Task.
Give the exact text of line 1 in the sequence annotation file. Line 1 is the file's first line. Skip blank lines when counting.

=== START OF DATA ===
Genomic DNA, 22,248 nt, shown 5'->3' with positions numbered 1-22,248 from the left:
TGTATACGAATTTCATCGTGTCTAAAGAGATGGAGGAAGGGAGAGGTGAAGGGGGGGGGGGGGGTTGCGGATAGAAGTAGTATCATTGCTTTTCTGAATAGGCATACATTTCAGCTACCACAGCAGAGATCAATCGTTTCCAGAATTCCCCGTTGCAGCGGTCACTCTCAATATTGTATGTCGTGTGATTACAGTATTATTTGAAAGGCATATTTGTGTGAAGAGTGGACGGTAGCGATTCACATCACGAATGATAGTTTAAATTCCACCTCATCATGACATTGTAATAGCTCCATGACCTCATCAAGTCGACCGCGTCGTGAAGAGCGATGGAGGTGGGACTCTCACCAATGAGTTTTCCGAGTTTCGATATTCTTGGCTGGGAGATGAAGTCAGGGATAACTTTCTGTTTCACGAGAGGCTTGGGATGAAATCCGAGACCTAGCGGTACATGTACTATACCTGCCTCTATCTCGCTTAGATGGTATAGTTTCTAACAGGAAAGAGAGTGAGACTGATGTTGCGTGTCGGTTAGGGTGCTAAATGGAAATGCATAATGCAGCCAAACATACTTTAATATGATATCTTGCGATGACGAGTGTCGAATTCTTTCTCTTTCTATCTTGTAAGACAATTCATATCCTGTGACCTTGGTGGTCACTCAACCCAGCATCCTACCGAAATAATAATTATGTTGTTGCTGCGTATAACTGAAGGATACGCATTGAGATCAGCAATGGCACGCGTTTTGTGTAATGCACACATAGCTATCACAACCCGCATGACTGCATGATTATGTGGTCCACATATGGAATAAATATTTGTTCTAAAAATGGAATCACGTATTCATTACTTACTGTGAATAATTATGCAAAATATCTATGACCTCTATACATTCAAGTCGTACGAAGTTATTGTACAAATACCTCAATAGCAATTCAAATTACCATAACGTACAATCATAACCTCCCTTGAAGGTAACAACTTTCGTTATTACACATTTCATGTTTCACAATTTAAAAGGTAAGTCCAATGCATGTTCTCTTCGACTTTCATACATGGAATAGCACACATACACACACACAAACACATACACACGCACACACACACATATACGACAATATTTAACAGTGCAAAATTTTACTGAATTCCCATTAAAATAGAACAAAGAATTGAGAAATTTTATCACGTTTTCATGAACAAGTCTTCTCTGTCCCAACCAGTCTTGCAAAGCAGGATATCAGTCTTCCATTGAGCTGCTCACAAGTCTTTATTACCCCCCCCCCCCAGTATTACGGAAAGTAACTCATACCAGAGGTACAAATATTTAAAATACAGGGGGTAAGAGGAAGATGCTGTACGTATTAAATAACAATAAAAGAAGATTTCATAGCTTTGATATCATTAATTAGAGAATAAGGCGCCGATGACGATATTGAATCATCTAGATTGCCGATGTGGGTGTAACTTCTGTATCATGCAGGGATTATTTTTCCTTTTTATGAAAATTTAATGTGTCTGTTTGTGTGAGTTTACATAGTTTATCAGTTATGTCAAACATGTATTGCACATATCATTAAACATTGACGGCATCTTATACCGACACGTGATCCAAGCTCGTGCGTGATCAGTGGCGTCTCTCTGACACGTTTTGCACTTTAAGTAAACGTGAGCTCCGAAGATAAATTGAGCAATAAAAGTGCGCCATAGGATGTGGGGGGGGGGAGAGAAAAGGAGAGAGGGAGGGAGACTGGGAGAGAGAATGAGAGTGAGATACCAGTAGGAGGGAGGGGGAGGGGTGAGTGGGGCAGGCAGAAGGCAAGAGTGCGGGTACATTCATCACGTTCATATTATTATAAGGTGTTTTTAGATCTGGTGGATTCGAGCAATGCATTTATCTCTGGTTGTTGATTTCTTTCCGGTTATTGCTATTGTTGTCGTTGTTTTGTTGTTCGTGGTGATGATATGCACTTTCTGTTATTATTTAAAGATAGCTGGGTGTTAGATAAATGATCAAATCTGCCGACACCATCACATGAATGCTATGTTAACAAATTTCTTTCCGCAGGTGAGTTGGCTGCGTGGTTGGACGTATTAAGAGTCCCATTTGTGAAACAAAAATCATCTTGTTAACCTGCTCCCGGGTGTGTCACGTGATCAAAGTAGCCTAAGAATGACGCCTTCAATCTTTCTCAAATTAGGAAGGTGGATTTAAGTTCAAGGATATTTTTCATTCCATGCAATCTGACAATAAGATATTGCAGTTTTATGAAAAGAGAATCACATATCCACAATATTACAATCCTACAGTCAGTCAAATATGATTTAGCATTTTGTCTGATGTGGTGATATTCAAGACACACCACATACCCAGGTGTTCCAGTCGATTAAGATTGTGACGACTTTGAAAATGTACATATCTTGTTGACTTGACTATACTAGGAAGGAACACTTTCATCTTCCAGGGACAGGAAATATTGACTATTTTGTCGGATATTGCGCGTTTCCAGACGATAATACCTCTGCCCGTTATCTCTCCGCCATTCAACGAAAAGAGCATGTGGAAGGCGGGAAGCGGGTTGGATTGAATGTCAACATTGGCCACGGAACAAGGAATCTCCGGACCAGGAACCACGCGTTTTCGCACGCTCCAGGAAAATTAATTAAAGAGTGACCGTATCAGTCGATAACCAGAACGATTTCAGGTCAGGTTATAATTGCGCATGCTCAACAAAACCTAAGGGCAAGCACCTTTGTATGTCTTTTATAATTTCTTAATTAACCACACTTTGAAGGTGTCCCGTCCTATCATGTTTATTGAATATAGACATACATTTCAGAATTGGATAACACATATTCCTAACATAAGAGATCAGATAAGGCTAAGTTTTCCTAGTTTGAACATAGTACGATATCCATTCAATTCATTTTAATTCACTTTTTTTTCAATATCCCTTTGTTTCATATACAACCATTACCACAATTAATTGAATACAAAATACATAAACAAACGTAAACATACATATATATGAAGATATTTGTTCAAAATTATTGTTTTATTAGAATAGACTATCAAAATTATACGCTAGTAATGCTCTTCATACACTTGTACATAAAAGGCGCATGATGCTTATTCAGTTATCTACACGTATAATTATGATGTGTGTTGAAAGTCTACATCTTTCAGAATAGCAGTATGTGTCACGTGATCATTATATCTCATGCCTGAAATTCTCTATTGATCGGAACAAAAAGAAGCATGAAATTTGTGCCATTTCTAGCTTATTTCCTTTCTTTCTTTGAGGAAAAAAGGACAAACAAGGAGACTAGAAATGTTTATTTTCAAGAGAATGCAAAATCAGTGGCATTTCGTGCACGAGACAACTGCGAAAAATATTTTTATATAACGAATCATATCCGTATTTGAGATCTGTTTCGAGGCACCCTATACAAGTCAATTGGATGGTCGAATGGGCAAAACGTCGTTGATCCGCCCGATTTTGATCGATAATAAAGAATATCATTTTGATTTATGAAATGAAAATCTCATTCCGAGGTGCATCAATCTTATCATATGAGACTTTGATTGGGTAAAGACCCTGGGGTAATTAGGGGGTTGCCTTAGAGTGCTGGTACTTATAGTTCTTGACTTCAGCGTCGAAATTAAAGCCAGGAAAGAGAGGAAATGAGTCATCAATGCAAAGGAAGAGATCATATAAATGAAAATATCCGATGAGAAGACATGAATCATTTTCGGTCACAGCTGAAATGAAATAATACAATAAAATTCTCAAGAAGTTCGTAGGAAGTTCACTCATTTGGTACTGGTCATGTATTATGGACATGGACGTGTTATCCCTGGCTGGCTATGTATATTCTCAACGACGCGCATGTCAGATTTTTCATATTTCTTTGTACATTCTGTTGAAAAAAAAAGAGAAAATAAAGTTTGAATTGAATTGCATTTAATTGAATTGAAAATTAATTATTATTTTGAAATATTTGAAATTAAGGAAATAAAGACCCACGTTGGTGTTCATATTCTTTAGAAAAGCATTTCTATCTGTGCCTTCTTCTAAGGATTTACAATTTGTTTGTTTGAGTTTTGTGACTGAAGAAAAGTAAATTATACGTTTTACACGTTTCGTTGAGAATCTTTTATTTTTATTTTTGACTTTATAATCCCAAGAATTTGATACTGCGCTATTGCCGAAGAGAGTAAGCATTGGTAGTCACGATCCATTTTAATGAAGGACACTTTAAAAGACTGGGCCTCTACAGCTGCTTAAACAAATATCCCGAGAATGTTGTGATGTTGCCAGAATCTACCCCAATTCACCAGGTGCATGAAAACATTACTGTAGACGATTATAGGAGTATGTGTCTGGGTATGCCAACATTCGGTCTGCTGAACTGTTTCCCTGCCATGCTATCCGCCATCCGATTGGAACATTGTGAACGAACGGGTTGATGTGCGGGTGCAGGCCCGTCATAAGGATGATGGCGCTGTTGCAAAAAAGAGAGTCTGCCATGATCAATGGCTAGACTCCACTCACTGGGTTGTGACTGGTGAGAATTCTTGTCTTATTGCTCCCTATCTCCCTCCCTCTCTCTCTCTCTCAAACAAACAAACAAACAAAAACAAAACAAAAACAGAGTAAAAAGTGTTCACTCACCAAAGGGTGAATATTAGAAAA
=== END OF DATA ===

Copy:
Genomic DNA, 22,248 nt, shown 5'->3' with positions numbered 1-22,248 from the left: